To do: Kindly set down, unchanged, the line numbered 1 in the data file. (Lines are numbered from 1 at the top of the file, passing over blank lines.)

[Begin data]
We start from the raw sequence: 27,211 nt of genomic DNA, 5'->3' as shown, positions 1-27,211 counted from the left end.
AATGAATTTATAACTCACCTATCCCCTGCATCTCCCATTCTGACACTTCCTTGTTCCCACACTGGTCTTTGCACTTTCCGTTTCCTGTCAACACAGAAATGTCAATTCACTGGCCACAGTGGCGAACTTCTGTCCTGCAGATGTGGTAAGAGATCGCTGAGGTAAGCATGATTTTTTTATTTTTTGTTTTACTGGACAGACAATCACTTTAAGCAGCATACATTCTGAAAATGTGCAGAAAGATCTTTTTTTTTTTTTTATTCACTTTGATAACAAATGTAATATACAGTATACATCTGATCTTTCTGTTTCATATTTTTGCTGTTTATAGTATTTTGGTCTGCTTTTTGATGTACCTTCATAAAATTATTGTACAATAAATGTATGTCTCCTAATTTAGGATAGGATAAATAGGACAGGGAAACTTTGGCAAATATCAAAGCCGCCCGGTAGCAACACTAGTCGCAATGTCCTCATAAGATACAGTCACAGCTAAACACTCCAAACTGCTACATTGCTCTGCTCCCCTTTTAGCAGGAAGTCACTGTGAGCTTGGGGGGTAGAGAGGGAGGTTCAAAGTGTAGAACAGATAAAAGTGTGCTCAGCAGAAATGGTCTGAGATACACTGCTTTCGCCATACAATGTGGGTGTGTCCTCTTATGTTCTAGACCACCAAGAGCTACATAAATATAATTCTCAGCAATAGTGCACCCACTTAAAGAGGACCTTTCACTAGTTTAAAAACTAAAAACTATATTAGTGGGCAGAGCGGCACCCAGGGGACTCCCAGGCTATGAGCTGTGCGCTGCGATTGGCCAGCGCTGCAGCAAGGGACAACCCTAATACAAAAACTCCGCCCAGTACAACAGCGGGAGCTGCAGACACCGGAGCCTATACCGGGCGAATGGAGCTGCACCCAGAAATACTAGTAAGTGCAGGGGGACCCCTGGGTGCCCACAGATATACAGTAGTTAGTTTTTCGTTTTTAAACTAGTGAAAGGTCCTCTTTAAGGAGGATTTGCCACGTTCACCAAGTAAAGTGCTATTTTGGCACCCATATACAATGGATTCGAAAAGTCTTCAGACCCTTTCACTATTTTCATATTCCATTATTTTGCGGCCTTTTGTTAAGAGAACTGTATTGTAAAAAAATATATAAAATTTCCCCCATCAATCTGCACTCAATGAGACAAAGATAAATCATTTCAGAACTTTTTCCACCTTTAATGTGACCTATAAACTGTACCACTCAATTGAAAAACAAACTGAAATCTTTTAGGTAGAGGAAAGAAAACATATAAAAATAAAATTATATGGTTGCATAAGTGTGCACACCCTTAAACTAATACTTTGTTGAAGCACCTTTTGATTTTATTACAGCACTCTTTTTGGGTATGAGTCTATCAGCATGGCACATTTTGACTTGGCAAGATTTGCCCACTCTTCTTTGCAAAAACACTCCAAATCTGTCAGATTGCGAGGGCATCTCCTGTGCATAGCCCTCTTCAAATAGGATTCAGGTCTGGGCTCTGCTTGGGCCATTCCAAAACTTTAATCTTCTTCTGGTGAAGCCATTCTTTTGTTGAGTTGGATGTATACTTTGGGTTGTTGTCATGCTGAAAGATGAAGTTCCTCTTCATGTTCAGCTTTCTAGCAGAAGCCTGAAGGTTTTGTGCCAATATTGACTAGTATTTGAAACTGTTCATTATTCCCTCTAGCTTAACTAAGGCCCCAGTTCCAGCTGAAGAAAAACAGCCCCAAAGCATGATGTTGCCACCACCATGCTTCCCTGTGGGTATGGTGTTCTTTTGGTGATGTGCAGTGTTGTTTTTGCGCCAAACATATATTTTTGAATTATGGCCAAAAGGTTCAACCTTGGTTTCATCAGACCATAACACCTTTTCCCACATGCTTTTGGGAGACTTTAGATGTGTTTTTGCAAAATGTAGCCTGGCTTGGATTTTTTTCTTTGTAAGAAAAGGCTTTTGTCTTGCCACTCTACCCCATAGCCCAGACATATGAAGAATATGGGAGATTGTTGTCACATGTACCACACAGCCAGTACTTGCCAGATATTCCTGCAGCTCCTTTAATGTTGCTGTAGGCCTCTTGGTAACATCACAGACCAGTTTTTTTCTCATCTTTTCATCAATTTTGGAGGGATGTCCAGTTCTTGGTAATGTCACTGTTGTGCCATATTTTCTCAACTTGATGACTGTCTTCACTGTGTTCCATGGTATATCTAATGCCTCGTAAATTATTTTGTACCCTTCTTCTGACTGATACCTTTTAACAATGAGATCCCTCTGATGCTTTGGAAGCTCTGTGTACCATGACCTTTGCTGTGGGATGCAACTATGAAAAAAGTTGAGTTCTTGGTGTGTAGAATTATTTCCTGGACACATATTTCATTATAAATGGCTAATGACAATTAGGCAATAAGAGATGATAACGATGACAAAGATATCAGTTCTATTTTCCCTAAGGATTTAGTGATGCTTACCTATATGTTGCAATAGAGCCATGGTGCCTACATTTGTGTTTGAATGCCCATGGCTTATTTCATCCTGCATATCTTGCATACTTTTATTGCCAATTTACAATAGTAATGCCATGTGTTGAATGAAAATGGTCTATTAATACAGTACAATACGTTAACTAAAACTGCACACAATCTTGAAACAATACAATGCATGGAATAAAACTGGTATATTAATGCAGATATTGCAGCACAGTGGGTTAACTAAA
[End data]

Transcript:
We start from the raw sequence: 27,211 nt of genomic DNA, 5'->3' as shown, positions 1-27,211 counted from the left end.